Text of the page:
It will be interesting to see how regulators in Australia and elsewhere view this defense. It will also be interesting to see if Apple isn't shooting itself in the foot. The App Store raked in $64 billion last year. If developers take its defense as advice and begin ditching the App Store en masse, Apple will likely take action to save its distribution platform—a move that may land it right back under the microscope.

Image credit: Ymgerman

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NeoMorpheus

Posts: 416   +802
If someone can create a proper install of RetroArch that runs at the same speed as a native app, then ok, bring them on.

But we know that webapps dont work for all circumstances.

So as usual, Apple is full of cr@ap.
 

Dimitriid

Posts: 385   +662
The argument falls apart when you want to use an app while you have no data connection.

Hey if the court takes Apple at it's word and follows this logic they could force Apple to let you download and install any app you want, bypassing the store altogether.

It doesn't sounds like the argument of "A website is the same as an app" can hold up to any scrutiny but I'd love the irony of Apple painting themselves into a corner with it.
 

Plutoisaplanet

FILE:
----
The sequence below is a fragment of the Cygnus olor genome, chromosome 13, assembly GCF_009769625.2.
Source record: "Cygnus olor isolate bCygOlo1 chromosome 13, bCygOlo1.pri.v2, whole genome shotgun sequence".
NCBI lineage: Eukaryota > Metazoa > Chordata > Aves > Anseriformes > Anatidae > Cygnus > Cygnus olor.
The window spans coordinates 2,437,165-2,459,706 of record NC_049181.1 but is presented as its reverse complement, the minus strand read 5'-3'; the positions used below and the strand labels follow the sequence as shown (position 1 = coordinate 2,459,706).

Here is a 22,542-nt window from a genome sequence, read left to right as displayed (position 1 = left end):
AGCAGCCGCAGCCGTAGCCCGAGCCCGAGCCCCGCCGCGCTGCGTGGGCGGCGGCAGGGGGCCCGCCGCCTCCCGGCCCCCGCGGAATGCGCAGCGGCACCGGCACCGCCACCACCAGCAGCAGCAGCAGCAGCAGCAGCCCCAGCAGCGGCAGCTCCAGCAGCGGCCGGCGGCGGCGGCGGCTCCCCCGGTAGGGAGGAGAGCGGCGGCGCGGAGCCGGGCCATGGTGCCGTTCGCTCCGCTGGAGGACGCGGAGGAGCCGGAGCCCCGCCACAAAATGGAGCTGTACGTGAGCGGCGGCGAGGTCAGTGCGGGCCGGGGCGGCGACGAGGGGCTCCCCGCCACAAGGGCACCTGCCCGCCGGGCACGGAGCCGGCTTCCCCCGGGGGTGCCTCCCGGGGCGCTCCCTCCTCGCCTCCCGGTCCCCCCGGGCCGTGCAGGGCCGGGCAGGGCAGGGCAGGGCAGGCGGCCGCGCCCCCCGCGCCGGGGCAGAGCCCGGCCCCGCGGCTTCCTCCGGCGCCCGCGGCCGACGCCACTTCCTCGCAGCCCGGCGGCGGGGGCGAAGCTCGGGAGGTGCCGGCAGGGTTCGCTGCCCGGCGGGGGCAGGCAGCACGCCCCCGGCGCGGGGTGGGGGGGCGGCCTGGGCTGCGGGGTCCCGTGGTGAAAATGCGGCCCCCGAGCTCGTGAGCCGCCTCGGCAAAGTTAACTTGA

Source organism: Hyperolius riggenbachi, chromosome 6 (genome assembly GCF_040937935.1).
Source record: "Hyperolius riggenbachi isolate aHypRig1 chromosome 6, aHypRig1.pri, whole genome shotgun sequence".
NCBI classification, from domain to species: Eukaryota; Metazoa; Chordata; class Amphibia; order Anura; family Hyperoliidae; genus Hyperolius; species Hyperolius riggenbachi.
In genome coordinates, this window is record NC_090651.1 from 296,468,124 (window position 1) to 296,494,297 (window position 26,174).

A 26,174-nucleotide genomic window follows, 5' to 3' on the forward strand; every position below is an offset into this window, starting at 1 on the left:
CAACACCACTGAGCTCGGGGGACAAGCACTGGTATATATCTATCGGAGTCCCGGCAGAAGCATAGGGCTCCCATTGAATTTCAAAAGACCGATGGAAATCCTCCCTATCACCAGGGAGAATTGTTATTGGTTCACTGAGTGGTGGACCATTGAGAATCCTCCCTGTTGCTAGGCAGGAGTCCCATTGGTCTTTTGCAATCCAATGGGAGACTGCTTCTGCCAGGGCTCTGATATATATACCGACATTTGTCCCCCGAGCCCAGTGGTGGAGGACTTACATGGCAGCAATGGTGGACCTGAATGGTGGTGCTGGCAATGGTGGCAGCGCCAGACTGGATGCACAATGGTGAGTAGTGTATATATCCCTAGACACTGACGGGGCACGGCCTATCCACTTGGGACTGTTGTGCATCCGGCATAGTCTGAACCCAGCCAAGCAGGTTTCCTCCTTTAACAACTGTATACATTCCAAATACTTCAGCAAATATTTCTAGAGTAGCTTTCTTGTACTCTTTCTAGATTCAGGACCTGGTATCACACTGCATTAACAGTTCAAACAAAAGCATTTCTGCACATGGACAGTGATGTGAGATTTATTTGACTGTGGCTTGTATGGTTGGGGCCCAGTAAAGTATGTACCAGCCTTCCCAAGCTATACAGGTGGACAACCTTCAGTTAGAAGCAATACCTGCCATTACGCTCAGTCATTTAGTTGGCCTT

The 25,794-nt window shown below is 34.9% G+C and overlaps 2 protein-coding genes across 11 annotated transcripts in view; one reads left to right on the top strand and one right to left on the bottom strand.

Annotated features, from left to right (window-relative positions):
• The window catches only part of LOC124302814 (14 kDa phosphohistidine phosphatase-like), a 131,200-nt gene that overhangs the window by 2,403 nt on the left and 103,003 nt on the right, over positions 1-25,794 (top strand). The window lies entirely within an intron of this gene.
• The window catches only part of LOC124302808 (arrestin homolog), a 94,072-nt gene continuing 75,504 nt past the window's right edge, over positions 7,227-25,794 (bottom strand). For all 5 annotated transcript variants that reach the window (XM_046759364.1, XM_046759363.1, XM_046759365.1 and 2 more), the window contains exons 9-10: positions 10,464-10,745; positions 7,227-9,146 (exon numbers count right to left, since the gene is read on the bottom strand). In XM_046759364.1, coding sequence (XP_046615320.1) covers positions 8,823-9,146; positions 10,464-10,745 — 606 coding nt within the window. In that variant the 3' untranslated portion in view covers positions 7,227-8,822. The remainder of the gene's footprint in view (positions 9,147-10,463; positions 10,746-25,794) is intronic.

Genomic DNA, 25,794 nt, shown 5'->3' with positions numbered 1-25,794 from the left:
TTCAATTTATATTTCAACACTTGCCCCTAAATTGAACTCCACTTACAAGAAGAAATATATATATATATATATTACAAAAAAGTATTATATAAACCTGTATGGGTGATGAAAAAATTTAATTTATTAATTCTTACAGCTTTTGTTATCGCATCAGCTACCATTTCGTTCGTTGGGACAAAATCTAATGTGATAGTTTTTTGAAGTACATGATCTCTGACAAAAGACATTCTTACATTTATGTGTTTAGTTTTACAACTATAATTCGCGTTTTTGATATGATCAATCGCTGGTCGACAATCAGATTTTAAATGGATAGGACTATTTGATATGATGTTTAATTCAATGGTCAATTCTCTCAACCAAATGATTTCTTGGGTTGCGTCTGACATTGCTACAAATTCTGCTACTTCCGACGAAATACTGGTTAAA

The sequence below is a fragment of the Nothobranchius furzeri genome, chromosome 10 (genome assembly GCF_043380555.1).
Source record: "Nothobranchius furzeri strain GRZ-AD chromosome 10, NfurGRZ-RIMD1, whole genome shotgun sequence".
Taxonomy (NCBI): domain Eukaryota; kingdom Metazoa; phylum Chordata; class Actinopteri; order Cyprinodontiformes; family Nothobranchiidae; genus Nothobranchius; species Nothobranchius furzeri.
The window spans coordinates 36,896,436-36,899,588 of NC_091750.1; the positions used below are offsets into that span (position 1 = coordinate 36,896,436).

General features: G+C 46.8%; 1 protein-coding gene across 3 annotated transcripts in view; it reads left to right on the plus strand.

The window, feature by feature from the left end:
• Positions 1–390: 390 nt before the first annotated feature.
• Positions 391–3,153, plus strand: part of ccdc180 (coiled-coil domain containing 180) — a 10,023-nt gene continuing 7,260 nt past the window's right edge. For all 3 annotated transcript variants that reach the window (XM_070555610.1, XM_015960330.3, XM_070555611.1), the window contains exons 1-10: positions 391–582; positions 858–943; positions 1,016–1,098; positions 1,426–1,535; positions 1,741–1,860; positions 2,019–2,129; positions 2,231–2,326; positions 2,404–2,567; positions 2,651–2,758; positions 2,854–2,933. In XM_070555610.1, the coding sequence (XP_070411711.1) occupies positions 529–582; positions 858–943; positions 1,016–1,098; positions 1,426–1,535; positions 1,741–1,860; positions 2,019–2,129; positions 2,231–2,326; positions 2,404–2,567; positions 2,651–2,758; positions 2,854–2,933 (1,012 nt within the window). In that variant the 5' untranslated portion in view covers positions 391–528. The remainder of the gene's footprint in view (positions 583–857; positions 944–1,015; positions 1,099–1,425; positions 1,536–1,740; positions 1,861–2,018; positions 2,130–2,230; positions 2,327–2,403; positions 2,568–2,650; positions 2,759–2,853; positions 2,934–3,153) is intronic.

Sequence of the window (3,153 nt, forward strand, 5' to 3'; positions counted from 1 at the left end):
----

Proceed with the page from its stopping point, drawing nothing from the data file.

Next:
Posts: 404   +562
The argument falls apart when you want to use an app while you have no data connection.
Untrue, but it does take more (unique) work to get PWAs to work offline: https://docs.microsoft.com/en-us/microsoft-edge/progressive-web-apps-chromium/offline

In effect, if a consumer wants an app not on their platform and the website didn’t invest in their PWA then yes consumers will get a dumbed down experience. I’m assuming the same is true for notifications, but idk if PWAs even support them.
 

Cubi Dorf

Posts: 320   +208
I like apple product and probably wouldn’t buy app from other store if it is existing. still I am thinking this argument from apple is very weak and kind pathetic. It is like if one company is having monopoly over all food sales in one country and saying you can go outside and eat some dirt so they don’t have a monopoly over eating, and say food store in other country are competition.
 
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FF222

Posts: 262   +201
This is pointless, as
1. web apps don't have the same level of access to functionality as native ones, which means in most cases there's no direct replacement possible
2. Apple could always pull the plug on web apps support any time
3. does not punish Apple for its anti-competitive behavior, which will just encourage Apple to do 1. and 2. to have its way
 

Cal Jeffrey

Posts: 2,912   +762
Staff member